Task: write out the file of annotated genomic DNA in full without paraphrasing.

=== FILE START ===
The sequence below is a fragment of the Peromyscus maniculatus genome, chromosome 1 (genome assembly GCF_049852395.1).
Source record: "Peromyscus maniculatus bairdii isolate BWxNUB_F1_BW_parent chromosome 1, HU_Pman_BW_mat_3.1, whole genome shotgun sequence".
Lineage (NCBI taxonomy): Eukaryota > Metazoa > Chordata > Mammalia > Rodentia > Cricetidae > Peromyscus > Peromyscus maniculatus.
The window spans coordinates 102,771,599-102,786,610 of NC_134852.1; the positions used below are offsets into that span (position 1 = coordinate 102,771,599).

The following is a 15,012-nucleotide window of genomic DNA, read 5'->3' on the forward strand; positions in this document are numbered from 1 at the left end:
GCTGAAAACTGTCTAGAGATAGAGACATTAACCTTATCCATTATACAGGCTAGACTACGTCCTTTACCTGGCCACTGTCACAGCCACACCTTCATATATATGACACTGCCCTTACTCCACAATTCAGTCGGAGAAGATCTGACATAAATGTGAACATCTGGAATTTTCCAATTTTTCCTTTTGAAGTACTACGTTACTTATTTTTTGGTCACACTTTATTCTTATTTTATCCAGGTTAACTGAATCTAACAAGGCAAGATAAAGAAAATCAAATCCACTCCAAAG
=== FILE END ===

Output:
The sequence below is a fragment of the Peromyscus maniculatus genome, chromosome 1 (genome assembly GCF_049852395.1).
Source record: "Peromyscus maniculatus bairdii isolate BWxNUB_F1_BW_parent chromosome 1, HU_Pman_BW_mat_3.1, whole genome shotgun sequence".
Lineage (NCBI taxonomy): Eukaryota > Metazoa > Chordata > Mammalia > Rodentia > Cricetidae > Peromyscus > Peromyscus maniculatus.
The window spans coordinates 102,771,599-102,786,610 of NC_134852.1; the positions used below are offsets into that span (position 1 = coordinate 102,771,599).

The following is a 15,012-nucleotide window of genomic DNA, read 5'->3' on the forward strand; positions in this document are numbered from 1 at the left end:
GCTGAAAACTGTCTAGAGATAGAGACATTAACCTTATCCATTATACAGGCTAGACTACGTCCTTTACCTGGCCACTGTCACAGCCACACCTTCATATATATGACACTGCCCTTACTCCACAATTCAGTCGGAGAAGATCTGACATAAATGTGAACATCTGGAATTTTCCAATTTTTCCTTTTGAAGTACTACGTTACTTATTTTTTGGTCACACTTTATTCTTATTTTATCCAGGTTAACTGAATCTAACAAGGCAAGATAAAGAAAATCAAATCCACTCCAAAG